Of course, a New Year always makes one reflect back on the past year.   It is no different for me.   It has been a memorable year.  I have learned much more than I ever dreamed possible. 

Our stewardship throughout our mission along with the office responsibilities has always included the Vietnamese Branches.   We have lovingly been a part of those branches from day one.   We have constantly talked to them about the Manila Temple.....


and the importance of them going to the temple NOW and not waiting for the future Thailand Temple to be built.

That seems to be the natural-man thing to do to wait until a more conveniently located temple is built before you go.  I believe we heard that a lot after the Calgary Temple was announced even though the Calgarians only had to drive a few hours North or South to get to a temple.   These people have a 5-6 hour flight and need $800-$1000 to get to the Manila Temple one time in their lives.   The Church is so compassionate that they have created the Temple Patron Assistance Fund which helps people like this all over the world to experience the temple and the saving ordinance therein.  I see how much money they spend on just one little mission and this is a world-wide fund being used.   I am in awe of the Church and it's organization.

In July we had the privilege of attending two weddings of  some of our branch members.  From left to right, David Lo and Sophie Lim , Danh (Yan) Keo, and Sovy Lim each couple, respectively, were married.  Sophie and Sovy are siblings.   These are some of the finest people I have ever met.   All of them are returned missionaries.   They all understand the gospel of Jesus Christ.   They are the back-bone of the Vietnamese branches in Phnom Penh. 


 Sovy and Sohpie's mother is on the far left and their brother, Sovann is on the far right.   Sovann is a member of the Central District Presidency in Phnom Penh.   I will miss them when we have to leave.  In January 2017 there will be 20 more Vietnamese Saints attend the Manila Temple.  We also have 2 more temple trips planned for 2017.  2017 is going to be an exciting year.   There will be at least 20 Saints being endowed per temple trip.  If they continue this way, the country will grow in leaps and bounds.   This time last year I would not have believed it.   With a year's worth of talking, teaching, and urging it is now coming to fruition.

It has brought to me a few childhood memories.....
It was about April of 1961 (I was in the 1st grade), which April meant it was time for a new Easter dress.   Mother and I had gone to the big city, Duncan, to go dress-shopping.    We got to the dress shop.   We walked in the front door and I began perusing the clothes trying to quickly discern where the Easter dresses were located.   The store clerk was at the far end of the store.  She and Mother began communicating from afar.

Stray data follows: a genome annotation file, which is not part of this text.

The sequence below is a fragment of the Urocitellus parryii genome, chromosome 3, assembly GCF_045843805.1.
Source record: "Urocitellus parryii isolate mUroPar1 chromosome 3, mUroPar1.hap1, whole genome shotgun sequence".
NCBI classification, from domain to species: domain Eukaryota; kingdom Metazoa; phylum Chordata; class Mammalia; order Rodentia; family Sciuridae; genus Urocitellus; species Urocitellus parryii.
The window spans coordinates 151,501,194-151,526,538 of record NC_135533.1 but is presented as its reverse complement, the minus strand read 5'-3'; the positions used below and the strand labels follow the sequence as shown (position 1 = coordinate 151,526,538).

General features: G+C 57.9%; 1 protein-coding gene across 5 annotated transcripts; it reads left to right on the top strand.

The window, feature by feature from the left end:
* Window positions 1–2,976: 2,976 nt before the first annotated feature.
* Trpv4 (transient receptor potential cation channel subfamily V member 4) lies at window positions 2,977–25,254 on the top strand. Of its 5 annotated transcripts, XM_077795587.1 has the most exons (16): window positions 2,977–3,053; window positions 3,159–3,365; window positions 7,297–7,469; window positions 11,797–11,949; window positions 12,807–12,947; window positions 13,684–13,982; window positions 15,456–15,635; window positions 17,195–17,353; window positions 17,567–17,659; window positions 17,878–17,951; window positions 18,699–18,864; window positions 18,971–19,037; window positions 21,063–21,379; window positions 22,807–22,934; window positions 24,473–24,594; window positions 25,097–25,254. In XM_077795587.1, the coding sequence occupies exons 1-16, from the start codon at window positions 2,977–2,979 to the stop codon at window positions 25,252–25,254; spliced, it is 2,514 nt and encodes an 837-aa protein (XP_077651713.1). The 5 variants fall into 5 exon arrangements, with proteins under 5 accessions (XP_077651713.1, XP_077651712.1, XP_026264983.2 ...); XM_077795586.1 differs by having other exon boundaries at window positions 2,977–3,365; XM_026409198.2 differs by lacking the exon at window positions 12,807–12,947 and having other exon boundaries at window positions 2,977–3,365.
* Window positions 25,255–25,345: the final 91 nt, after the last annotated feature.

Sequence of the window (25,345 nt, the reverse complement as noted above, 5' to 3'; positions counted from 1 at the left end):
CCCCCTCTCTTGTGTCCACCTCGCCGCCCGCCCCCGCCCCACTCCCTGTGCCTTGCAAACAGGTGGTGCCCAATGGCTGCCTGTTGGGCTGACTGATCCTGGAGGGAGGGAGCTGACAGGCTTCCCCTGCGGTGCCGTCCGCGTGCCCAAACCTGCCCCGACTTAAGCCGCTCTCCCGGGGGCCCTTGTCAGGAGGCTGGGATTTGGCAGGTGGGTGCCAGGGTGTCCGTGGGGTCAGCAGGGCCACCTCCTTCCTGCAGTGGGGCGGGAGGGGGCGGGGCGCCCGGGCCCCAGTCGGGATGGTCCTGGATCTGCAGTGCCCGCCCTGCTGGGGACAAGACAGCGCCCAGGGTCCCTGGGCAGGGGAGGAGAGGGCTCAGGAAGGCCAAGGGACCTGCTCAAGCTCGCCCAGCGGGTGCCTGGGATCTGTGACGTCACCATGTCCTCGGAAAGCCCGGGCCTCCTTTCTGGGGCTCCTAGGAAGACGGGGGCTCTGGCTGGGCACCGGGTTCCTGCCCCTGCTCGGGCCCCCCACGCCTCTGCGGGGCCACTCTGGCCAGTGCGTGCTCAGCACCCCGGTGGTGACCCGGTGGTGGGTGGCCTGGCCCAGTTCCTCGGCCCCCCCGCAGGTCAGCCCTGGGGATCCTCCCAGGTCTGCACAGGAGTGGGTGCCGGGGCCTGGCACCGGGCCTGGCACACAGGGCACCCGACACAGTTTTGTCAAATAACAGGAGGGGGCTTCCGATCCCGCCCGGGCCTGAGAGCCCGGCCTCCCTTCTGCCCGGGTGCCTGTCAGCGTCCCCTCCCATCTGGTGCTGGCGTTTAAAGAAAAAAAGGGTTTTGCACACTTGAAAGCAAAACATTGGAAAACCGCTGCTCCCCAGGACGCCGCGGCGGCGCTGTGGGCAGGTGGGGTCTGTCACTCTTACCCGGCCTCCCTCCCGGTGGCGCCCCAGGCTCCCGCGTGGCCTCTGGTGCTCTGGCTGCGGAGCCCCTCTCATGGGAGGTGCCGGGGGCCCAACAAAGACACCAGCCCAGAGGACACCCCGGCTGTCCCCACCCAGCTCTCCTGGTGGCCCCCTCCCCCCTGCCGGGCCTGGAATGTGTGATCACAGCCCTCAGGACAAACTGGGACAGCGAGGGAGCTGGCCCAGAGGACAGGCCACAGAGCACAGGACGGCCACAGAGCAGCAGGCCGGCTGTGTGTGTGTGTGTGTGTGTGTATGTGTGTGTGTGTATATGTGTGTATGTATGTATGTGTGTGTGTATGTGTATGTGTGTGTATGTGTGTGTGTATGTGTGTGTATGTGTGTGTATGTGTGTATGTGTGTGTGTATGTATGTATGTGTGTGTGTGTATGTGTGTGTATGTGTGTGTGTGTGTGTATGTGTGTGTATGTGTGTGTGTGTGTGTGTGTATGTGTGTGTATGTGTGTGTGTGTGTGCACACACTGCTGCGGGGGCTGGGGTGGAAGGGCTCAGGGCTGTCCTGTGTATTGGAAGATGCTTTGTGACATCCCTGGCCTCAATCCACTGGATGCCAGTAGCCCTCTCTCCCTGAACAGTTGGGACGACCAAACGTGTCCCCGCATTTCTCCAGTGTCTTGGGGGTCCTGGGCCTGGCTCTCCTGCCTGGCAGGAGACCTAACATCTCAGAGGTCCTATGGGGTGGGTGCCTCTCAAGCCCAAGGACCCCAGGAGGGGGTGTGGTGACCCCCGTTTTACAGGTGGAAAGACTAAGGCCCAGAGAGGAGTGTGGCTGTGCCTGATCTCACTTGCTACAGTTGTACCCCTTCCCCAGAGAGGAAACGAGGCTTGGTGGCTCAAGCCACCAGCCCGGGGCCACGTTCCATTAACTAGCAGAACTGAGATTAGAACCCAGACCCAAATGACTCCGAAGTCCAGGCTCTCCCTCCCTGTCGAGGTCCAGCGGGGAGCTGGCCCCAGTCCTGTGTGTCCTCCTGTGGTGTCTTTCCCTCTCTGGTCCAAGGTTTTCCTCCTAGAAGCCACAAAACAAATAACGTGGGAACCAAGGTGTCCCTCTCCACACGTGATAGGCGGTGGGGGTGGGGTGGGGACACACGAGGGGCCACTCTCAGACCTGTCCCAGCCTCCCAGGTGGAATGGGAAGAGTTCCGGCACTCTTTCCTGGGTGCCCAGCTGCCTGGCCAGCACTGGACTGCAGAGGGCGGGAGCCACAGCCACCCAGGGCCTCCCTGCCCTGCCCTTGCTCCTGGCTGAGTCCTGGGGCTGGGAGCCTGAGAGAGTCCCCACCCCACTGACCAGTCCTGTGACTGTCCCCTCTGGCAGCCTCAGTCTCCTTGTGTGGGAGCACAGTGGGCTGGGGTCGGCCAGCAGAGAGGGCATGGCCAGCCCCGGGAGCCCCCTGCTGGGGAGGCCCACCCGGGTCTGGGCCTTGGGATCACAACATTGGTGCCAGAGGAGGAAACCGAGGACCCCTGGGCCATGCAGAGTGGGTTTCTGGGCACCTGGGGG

"May I help you?"
                "Yes, I am looking for an Easter dress for my daughter."

I was glowing.   Yes, I was going to be the worthy recipient of a new dress.  This was my time.   Today it was all about me!   Then the clerk asked,  "what size?"   Right then, it seemed like the two women were as far apart as they could possibly be and Mother made her voice carry as if she were a professional opera soprano. 
                "6X...Chubby"
I wanted to die on the spot!   Really, Mom?  You had to add "chubby"?   Good Grief!  I was as round as I was tall.   I'm sure the clerk had been in the business long enough to figure that one out on her own.   Did you really have to announce it?    I felt all eyes were on me!    This is not how I saw this going down! 
Elementary school was rough.  This was the first year that learned that I was bigger than the rest of the kids my age.   Prior to elementary school my family never made any derogatory remarks about body shapes.   Although, I did recall over hearing Mother say things like "she is big boned" or "she just hasn't lost her baby fat yet".  It was now all coming together and elementary school made it all too clear.  

The playground was the worst.   My friend, Jeanne and I seemed to joy in trying out every piece of equipment during our time out of the classroom.   I dreaded heading for the SeeSaw.   I had to let Jeanne get on her side first, then I hoisted myself on the other end.   I sat on the ground and Jeanne looked as if she had been run up the flag pole never to come down!  But I was a problem solver even at a very young age.  I just put two of those skinny, little first-graders on the other end then we were all in SeeSaw Heaven!   We were achieving playground excellence!